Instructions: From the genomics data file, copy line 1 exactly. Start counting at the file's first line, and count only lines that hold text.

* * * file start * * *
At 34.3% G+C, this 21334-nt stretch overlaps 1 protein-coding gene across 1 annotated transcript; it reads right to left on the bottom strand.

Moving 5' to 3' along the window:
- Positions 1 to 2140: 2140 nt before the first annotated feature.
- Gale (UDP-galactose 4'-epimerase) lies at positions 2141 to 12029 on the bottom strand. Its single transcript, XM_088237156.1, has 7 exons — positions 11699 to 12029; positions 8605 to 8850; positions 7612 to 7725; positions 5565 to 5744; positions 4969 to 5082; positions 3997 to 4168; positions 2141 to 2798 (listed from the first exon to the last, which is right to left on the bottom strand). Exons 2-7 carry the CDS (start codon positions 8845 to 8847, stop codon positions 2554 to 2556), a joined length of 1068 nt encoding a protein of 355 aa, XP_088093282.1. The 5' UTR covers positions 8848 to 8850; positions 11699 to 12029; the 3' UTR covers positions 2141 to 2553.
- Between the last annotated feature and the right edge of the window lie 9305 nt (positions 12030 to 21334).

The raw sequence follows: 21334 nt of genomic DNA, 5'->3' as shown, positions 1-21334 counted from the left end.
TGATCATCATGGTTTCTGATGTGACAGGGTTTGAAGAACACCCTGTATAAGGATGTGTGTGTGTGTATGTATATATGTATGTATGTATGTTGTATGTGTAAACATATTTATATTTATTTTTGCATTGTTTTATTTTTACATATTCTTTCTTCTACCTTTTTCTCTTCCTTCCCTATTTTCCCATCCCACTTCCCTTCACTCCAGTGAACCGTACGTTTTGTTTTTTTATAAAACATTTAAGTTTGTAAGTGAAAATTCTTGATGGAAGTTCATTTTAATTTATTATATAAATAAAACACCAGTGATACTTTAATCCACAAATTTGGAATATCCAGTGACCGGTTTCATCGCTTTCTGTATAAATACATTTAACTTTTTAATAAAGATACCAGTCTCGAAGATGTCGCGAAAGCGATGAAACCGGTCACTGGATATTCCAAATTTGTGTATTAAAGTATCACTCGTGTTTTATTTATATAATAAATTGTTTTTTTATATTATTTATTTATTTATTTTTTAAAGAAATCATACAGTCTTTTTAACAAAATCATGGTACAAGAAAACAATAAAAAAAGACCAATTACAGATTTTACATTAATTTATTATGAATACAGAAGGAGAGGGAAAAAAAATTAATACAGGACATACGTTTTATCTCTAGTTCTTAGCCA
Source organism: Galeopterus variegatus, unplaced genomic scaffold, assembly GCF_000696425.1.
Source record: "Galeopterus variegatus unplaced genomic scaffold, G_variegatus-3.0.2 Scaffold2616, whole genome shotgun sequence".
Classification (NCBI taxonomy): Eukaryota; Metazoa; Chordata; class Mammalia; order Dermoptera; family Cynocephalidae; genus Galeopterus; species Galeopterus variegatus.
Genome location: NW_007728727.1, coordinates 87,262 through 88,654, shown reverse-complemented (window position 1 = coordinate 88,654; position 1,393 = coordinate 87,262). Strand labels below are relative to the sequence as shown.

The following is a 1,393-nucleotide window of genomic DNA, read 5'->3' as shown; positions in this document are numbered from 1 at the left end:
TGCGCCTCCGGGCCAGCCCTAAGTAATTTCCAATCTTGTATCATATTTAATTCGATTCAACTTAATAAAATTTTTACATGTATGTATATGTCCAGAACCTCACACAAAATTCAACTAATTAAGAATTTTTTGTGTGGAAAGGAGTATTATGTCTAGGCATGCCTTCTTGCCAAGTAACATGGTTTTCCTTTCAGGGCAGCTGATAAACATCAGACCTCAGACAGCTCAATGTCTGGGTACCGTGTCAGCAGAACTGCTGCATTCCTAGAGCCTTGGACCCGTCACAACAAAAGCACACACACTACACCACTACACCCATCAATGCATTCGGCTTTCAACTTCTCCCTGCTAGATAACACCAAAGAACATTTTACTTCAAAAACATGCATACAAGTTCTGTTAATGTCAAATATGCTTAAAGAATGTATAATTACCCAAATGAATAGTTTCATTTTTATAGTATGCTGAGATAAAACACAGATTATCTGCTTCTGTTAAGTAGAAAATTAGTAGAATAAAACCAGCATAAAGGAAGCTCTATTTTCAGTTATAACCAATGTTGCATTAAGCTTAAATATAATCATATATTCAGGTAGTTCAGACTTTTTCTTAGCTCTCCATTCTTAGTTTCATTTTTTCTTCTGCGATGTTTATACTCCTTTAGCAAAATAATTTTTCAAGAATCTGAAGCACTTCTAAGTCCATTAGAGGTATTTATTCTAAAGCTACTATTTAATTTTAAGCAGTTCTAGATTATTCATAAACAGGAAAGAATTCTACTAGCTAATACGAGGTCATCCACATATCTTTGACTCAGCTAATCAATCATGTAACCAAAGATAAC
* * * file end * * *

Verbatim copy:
At 34.3% G+C, this 21334-nt stretch overlaps 1 protein-coding gene across 1 annotated transcript; it reads right to left on the bottom strand.